A comprehensive new research study, "ToGetHerThere: Girls' Insights on Leadership," commissioned by Girl Scouts in partnership with GFK Roper, reveals that while girls are generally optimistic about their futures, they still see glass ceilings in today's society that will get in the way of achieving their leadership potential. The study, based on a telephone survey of 1,000 girls aged 8-17, found that close to three in five girls think that a woman can rise up in a company but will only rarely be put in a senior leadership role. Additionally, more than one-third of girls say they would not feel comfortable trying to be a leader, while almost 40 percent are not sure if they are cut out to be a leader.
"It is abundantly clear that our girls have a vision of their leadership potential that is incompatible with what we know they can achieve," says Anna Maria Chávez, CEO of Girl Scouts of the USA. "The ToGetHerThere campaign is the launch of a cause to impact our girls now, so that we can inspire them to achieve leadership roles in all aspects of society."
Girl Scouts has launched a $1 billion philanthropic campaign for girls to fuel this effort, and to fund opportunities that enable girls to lead. Ninety percent of funds raised will go directly to services and programs for girls across the nation and in 94 countries globally to help fill critical talent gaps in finance, science, technology, environmental, and global leadership arenas.
CAWP offers fact sheets, graphics, research reports, and other information organized both by topic and by level of office. Additional research can be found in our Research & Scholarship section. Includes current numbers of women in elective office, data and analysis for current and past races with women candidates, by election year, data and analysis of women's voting behavior, facts, research, and resources for and about women of color in elective office, state-by-state fact sheets, firsts for women in U.S. politics, etc.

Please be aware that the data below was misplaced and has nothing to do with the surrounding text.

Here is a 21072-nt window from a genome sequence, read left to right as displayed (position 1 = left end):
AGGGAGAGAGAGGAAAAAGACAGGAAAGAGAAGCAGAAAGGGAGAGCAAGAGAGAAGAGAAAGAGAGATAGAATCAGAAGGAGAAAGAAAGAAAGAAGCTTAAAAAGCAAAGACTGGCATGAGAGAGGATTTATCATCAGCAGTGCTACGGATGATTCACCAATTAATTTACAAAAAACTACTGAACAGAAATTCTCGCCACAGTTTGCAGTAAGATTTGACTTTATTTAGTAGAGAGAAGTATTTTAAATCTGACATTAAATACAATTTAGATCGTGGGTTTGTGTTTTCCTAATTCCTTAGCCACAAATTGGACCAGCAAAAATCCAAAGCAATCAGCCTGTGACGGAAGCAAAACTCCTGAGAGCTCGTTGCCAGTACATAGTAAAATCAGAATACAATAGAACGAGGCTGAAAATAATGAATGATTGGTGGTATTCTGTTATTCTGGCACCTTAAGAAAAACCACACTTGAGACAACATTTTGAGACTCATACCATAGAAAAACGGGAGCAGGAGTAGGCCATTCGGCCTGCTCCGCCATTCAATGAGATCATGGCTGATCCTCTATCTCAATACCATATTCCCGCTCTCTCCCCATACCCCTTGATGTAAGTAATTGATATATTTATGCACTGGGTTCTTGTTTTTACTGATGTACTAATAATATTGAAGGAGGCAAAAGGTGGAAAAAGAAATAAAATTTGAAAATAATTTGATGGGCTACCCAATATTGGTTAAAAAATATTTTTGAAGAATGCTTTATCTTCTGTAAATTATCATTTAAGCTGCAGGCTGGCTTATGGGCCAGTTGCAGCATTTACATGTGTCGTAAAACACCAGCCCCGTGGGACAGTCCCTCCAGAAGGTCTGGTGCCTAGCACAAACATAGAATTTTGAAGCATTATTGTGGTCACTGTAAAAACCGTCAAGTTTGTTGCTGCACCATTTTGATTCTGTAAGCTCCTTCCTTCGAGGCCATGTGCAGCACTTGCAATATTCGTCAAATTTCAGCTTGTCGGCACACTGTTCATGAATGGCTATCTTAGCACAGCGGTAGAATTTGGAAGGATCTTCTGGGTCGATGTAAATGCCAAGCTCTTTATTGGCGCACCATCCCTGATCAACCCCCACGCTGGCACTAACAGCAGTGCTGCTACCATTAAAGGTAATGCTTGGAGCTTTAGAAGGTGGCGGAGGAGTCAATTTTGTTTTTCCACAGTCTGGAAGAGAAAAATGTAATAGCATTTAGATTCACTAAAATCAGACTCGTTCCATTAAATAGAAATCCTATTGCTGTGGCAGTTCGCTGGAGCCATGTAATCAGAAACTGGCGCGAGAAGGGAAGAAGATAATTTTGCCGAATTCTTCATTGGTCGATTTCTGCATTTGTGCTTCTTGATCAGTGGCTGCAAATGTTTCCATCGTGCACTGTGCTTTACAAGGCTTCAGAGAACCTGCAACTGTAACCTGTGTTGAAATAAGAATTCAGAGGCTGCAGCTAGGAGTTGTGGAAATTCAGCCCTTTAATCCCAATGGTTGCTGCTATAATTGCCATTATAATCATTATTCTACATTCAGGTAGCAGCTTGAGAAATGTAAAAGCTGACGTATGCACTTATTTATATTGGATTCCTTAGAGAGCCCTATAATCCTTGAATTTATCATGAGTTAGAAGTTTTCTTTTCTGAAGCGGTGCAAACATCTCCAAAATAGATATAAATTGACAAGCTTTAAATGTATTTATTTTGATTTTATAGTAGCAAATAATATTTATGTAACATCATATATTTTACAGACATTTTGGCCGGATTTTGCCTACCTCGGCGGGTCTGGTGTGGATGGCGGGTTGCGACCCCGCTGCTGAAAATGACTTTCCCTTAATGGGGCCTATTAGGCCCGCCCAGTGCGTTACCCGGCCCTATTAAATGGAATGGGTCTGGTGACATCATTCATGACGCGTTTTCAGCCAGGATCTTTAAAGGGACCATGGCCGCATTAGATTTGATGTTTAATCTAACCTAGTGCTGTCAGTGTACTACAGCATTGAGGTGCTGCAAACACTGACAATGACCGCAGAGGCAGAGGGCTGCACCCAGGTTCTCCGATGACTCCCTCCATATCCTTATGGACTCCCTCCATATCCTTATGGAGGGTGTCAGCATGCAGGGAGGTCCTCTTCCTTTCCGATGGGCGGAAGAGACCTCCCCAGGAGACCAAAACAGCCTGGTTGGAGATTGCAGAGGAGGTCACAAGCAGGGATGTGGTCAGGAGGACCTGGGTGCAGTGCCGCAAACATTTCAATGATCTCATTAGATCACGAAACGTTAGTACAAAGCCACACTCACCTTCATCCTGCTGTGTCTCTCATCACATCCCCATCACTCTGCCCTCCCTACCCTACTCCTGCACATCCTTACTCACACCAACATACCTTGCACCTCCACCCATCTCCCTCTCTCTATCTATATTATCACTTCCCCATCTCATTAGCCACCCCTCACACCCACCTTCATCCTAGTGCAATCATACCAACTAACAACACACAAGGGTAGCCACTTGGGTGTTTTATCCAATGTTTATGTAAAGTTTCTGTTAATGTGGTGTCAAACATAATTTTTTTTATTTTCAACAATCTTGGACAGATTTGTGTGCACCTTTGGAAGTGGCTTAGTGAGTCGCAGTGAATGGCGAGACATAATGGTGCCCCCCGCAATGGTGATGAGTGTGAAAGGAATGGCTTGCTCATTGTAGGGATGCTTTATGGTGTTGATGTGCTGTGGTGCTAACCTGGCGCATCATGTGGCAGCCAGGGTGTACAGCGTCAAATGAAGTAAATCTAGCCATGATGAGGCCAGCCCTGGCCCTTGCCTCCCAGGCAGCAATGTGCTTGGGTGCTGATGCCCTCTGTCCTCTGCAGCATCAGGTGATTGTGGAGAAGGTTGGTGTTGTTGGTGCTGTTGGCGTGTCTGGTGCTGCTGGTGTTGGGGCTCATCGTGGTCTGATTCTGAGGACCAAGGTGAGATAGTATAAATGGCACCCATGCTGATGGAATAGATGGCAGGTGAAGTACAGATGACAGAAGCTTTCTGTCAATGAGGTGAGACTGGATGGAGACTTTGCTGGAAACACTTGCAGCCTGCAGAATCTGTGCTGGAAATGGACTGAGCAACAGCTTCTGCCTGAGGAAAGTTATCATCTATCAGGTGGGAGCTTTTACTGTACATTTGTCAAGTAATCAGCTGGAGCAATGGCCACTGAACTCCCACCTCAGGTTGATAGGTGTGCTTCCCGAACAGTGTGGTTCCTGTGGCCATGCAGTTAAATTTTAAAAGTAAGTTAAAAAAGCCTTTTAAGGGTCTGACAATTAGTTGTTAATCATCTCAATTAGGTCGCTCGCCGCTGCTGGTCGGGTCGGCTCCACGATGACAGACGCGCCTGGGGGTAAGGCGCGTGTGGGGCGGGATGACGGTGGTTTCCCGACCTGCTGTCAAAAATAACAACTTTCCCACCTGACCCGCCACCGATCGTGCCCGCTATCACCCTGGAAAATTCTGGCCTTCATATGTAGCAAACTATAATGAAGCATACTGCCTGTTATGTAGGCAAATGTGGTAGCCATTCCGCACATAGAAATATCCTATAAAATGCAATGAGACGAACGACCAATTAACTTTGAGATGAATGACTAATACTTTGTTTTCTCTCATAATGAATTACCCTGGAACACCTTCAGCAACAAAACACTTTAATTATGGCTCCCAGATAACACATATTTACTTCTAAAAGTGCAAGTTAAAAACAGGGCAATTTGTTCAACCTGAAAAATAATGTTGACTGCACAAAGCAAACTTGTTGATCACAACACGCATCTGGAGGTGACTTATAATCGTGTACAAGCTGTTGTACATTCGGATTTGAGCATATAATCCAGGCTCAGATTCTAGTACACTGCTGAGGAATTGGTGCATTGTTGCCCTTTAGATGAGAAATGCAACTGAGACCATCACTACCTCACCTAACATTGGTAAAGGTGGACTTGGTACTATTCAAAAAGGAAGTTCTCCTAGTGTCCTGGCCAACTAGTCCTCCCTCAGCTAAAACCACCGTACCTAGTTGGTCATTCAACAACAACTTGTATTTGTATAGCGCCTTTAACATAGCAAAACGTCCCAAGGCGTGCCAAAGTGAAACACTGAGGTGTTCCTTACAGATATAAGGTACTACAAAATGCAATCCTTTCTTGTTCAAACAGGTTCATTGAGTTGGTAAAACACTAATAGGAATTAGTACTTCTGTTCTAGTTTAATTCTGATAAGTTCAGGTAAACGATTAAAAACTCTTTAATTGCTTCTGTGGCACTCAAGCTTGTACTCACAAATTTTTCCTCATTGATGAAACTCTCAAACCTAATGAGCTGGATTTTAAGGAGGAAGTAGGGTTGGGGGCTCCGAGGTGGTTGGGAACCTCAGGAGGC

The moniker was famously applied in 1992 when four women were elected to the Senate, a high watermark for the chamber that has never been surpassed.
This year, however, a notable number of candidates are running in potentially competitive races in both the House of Representatives and Senate that could send a wave of female lawmakers to Washington in November. If so, it would reverse the 2010 election trend that saw the first dip in female representation in the House since 1978 and only sent one woman, New Hampshire Republican Kelly Ayotte, to the Senate.
In the 2012 Senate lineup, there are 10 female candidates — four Republicans and six Democrats — seeking office. Of the six states with female Democratic candidates — Connecticut, Hawaii, Massachusetts, Nevada, North Dakota and Wisconsin — none has ever elected a woman to the Senate.
Republican women are running in Connecticut, Hawaii, Missouri and New Mexico.
"Both parties have made a concerted effort to attract more women candidates," said Jessica Taylor, a senior analyst for the non-partisan Rothenberg Political Report. Taylor said campaign operations are cognizant of seeking out diverse candidates and female candidates can be particularly appealing because independent female voters are often a decisive voting bloc in elections.
Modeled on a national program, the Madison-based nonprofit is training a generation of progressive Democratic women how to run for public office and win.
The program "helped me to consolidate the campaign structure, and it helped me to be more effective in my message," said state Rep. Penny Bernard Schaber, D-Appleton, who completed the training alongside state Sen. Jessica King, D-Oshkosh, in 2007.
The six-month program covers everything from building a field operations team to the fine print of campaign finance, and each class is limited to 25 women, who must apply for a spot in the program.
In 2011, women held 7.5% of executive officer top earner positions at Fortune 500 companies and a miniscule 3.6% of those firms have women as CEOs. According to a study by Pax World, Calvert and Walden Asset Management, a paltry 9.4% of directors on global corporate boards are women. We make up 46.7% of the US labor force, but in keeping with the global trend we hold fewer positions of responsibility and work part-time more frequently. And of course we're paid less than male peers: 17.2% less in the U.S., 18% less in the EU. According to Linda Basch, National Council for Research on Women (NCRW) President, the guy who sat next to me at Oxford is statistically likely to make $2M more than me over our lifetimes.